In step 1402, a grey-scale image is received as input. In step 1404, the image is enhanced in contrast, such as through contrast limited adaptive histogram equalization (CLAHE). For example, the createCLAHE function in OpenCV can be used with clipLimit set to 2 and tileGridSize set to (8, 8). Other contrast enhancement algorithms known to someone skilled in the art can be used, such as many variants of histogram equalization, other non-linear contrast methods, and linear contrast methods.

In step 1406, the enhanced image is segmented into a foreground likely to depict a crop, such as a corn ear and a number of kernels, and a background. The segmentation can be based on the performance of one or more thresholding methods. A first thresholding method can be Otsu's thresholding. For example, the threshold function in OpenCV can be used with thresh set to 0, maxVal set to 255, and thresholdType set to THRESH_BINARY_INV or THRESH_OTSU. A second thresholding method can be an adaptive thresholding method. For example, the adaptiveThreshold function in OpenCV can be used with maxVal set to 255, adaptiveMethod set to ADAPTIVE_THRESH_GAUSSIAN_C, blockSize set to 11, and constant C set to 2. The segmentation can then assign a pixel of the image to the foreground when at least one of the thresholding methods returns an above-threshold determination for the pixel. Other thresholding methods or other types of combining thresholding methods known to someone skilled in the art can be applied. Other segmentation or classification methods known to someone skilled in the art can also be applied.

FIG. 15 illustrates an example image that has been enhanced in contrast and segmented into a foreground depicting a corn ear and a background. The corn ear 1502 with one or more single kernels and multi-kernel clusters constitutes the foreground, and the rest of the image in black constitutes the background.

In step 1408, the segmented image is updated to remove noise pixels resulting from the thresholding, such as through morphological operations. For example, the morphologyEx function in OpenCV can be used with kernel (structuring element in morphological operations) set to a 1 by 1 element, op set to MORPH_OPEN, and iterations set to 2. This opening operation is typically useful for removing small objects from an image. When the image depicts a corn ear, for example, the opening operation can help remove the slightly connected area between kernels in a multi-kernel clusters thus disconnect multi-kernel clusters to single kernels. Other methods to smooth out thresholding results, remove outliers, or otherwise clean up images known to someone skilled in the art can be used.

In step 1410 and step 1412, the updated image is further analyzed to calculate the size of the group of components included in the crop, such as the number of kernels in a corn ear. The size of the group can be estimated from the size of a representative component in the group. Determination of the size of a representative component may depend on the crop type.

In some embodiments, for a corn ear, the size of a representative kernel can be determined by first identifying areas in the image foreground that correspond to isolated kernels. Kernels that grow in adjacent positions can be identified as isolated kernels after image processing in the previous steps manifests the separation of the kernels. In addition, a diminished kernel set may exist due to drought stress, insect feeding, pollen desiccation, temperature variance, kernel abortion, or other reasons. Also, some kernels might have fallen off the ear while being captured in the image. In these cases, as in step 1410, the foreground can be divided into connected areas, and a connected area can be deemed to correspond to a multi-kernel cluster when the size of the connected area is above a first predetermined threshold, such as 500 pixels. Furthermore, a connected area can be deemed to correspond to a single kernel when the size of the connected area does not exceed the first predetermined threshold and also does not fall below a second predetermined threshold, such as 5 pixels.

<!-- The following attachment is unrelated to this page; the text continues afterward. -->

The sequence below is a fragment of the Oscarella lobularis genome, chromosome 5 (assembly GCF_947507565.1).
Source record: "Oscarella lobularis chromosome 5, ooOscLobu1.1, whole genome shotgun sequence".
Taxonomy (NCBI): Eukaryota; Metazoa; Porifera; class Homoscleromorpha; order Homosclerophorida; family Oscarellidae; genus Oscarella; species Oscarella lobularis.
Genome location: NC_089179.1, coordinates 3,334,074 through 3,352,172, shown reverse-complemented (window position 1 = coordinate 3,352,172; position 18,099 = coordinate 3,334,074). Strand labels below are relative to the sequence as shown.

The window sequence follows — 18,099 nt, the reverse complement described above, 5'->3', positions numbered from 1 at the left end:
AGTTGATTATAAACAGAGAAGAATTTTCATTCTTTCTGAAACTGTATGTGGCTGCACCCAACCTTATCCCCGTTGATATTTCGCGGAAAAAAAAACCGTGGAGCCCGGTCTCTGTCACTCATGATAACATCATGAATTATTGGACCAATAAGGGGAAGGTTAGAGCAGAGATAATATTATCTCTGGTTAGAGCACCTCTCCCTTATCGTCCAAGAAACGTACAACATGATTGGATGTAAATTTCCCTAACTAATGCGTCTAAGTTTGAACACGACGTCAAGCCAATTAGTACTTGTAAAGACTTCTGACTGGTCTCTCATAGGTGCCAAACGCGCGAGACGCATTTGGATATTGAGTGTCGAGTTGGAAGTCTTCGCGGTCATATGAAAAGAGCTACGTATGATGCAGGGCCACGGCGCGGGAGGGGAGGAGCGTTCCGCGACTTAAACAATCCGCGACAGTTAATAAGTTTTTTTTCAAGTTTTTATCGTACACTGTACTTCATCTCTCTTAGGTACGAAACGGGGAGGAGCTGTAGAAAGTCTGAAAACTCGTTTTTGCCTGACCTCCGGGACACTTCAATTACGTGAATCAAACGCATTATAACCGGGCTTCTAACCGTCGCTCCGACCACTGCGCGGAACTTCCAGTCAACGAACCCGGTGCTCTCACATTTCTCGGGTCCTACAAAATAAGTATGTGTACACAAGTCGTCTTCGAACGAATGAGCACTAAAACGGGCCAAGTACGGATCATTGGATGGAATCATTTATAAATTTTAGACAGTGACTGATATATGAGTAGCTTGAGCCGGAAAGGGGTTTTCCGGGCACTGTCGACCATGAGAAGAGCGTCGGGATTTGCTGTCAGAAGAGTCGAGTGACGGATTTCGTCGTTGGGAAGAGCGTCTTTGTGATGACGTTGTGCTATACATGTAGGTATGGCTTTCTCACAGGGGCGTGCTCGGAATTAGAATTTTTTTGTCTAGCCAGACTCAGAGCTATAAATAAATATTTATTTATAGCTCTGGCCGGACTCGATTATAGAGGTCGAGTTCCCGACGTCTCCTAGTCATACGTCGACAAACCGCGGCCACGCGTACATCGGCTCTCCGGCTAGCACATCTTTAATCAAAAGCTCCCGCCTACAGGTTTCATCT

In step 1412, the sizes of the connected areas deemed to correspond to single kernels can be aggregated. The sizes of the connected areas deemed to correspond to multi-kernel clusters and the aggregate size of the connected areas deemed to correspond to single kernels can be used to calculate the number of kernels in each multi-kernel cluster. As the image typically shows one half or less of a corn ear, the total number of kernels can be roughly twice the total number of kernels depicted in the image.

In some embodiments, a default kernel size can be used. Alternatively, the orientation of the corn as depicted in the image can be determined, and classification of a connected area into a single kernel or a multi-kernel cluster can depend on the location of the connected area. For example, the kernels near the tip of the ear may be smaller. The same or a similar method can be applied to another type of crop that may contain a group of clustered but distinguishable components and isolated components, such as a pea.

When the number of crops in a field is known, the yield for the field can be estimated by multiplying the yield of a crop by the number of crops in the field. Alternatively, the yield for the field can be estimated based on a small sample of the field that might serve as a better representative of the field than a single crop.